Mom always told you to “eat your vegetables,” and she had a point. Many vegetables are being proven as powerful fighters against modern disease. Asparagus is one of the latest to earn a starring role in what we call: superfoods.
A 2012 study published in the British Journal of Nutrition claims that asparagus can help control type-2 diabetes; asparagus regulates blood sugar levels and increases insulin, which helps the body absorb glucose. This study echoes an earlier study in 2006 which linked asparagus to an 81 percent rise in glucose uptake. (1)
While those studies are quite promising, asparagus is packed with other nutrients that make it one of the healthiest foods around.
Asparagus is a top anti-inflammatory food
Asparagus is anti-inflammatory because it contains beacasparanin A, sarsasapogenin, protodioscin, and diosgenin. The flavonoids quercetin, rutin, kaempferol and isorhamnetin are all also anti-inflammatory substances found in asparagus. (2)
Widespread, chronic inflammation is linked to cardiovascular disease and type-2 diabetes, so including known foods with anti-inflammatory properties is a good idea for overall health.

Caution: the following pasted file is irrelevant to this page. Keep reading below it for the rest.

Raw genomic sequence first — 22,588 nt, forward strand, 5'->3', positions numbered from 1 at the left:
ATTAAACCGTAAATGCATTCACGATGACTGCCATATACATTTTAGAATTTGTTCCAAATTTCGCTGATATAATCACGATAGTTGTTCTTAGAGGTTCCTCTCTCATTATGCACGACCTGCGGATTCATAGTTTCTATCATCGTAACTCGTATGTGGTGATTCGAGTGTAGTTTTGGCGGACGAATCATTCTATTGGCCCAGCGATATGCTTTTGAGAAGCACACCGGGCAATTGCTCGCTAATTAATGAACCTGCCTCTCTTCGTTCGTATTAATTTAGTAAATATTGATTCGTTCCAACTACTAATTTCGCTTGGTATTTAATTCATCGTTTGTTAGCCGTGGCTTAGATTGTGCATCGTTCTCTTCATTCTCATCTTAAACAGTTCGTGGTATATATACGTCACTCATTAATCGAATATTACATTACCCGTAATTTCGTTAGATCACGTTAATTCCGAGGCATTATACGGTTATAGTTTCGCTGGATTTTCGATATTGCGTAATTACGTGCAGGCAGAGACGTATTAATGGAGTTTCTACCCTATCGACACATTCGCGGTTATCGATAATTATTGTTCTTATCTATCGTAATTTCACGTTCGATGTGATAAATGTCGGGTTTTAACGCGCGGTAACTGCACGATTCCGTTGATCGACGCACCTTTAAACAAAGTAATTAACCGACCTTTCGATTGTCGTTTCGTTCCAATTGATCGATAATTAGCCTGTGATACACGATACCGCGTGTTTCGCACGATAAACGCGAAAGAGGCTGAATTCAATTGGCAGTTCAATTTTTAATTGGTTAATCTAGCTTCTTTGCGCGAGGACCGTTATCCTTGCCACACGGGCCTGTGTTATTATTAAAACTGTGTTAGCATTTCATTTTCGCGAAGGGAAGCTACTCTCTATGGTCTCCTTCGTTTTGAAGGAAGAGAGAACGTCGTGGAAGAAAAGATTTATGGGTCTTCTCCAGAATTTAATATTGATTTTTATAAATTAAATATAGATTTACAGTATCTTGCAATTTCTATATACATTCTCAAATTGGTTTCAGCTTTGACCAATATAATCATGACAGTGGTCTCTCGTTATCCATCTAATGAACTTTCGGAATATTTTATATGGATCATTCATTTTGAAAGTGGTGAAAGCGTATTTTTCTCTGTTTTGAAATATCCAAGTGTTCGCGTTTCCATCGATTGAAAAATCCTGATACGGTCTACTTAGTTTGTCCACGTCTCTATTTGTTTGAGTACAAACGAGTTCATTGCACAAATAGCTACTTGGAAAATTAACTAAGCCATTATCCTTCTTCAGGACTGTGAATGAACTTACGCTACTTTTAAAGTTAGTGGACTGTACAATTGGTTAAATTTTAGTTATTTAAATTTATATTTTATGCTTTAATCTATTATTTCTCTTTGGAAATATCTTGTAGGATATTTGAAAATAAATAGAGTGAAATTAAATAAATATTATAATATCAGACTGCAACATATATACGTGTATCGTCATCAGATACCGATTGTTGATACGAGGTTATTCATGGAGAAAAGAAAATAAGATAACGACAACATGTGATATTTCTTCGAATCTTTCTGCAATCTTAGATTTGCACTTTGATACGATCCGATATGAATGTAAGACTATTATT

Asparagus can help aid digestion
Thanks to a compound named inulin, asparagus can help with digestion. This substance, a prebiotic, goes all the way through the digestive system intact, until it reaches the large intestine where it can be used by good bacteria to improve nutrient absorption. (3)
Asparagus also helps with digestion because of the high amount of fiber and protein. These help get food through the gut more smoothly and therefore can provide relief from digestive discomfort. (4)
A rich source of B vitamins, asparagus is a health super food
The importance of B vitamins to our health cannot be overstated. There are eight B vitamins — B1, B2, B3, B5, B6, B7, B9, B12 — and each one plays an important role in keeping our bodies running smoothly and efficiently. The B vitamins help turn the food we eat into energy. (5)
Asparagus is a rich source of these important B vitamins, which help metabolize sugars and starches, making them an important part of blood sugar management. (6)
The folate in asparagus works with the B12 to help prevent cognitive decline. In a study at Tufts University, it was shown that older adults with good levels of B12 and folate outperformed those with lower levels during a testing situation involving mental flexibility. (7)
Sources for this article include:
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